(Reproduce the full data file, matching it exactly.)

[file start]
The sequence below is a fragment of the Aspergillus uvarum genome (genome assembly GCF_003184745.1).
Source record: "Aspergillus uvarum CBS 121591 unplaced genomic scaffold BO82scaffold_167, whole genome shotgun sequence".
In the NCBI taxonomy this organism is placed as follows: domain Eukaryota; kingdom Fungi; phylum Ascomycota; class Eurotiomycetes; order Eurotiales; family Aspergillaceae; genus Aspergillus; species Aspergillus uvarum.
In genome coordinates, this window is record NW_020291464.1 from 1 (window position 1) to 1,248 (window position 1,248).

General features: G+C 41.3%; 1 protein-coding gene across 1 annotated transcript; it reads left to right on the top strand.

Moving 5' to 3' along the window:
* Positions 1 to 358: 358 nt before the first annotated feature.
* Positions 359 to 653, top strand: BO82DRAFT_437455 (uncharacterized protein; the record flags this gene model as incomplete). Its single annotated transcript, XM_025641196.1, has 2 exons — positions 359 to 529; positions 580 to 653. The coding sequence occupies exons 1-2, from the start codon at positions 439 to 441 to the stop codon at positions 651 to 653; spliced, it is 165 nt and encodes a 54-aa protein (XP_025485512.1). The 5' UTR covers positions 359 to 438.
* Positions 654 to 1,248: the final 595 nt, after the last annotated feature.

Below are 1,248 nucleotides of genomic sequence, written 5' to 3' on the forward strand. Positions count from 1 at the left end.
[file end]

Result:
The sequence below is a fragment of the Aspergillus uvarum genome (genome assembly GCF_003184745.1).
Source record: "Aspergillus uvarum CBS 121591 unplaced genomic scaffold BO82scaffold_167, whole genome shotgun sequence".
In the NCBI taxonomy this organism is placed as follows: domain Eukaryota; kingdom Fungi; phylum Ascomycota; class Eurotiomycetes; order Eurotiales; family Aspergillaceae; genus Aspergillus; species Aspergillus uvarum.
In genome coordinates, this window is record NW_020291464.1 from 1 (window position 1) to 1,248 (window position 1,248).

General features: G+C 41.3%; 1 protein-coding gene across 1 annotated transcript; it reads left to right on the top strand.

Moving 5' to 3' along the window:
* Positions 1 to 358: 358 nt before the first annotated feature.
* Positions 359 to 653, top strand: BO82DRAFT_437455 (uncharacterized protein; the record flags this gene model as incomplete). Its single annotated transcript, XM_025641196.1, has 2 exons — positions 359 to 529; positions 580 to 653. The coding sequence occupies exons 1-2, from the start codon at positions 439 to 441 to the stop codon at positions 651 to 653; spliced, it is 165 nt and encodes a 54-aa protein (XP_025485512.1). The 5' UTR covers positions 359 to 438.
* Positions 654 to 1,248: the final 595 nt, after the last annotated feature.

Below are 1,248 nucleotides of genomic sequence, written 5' to 3' on the forward strand. Positions count from 1 at the left end.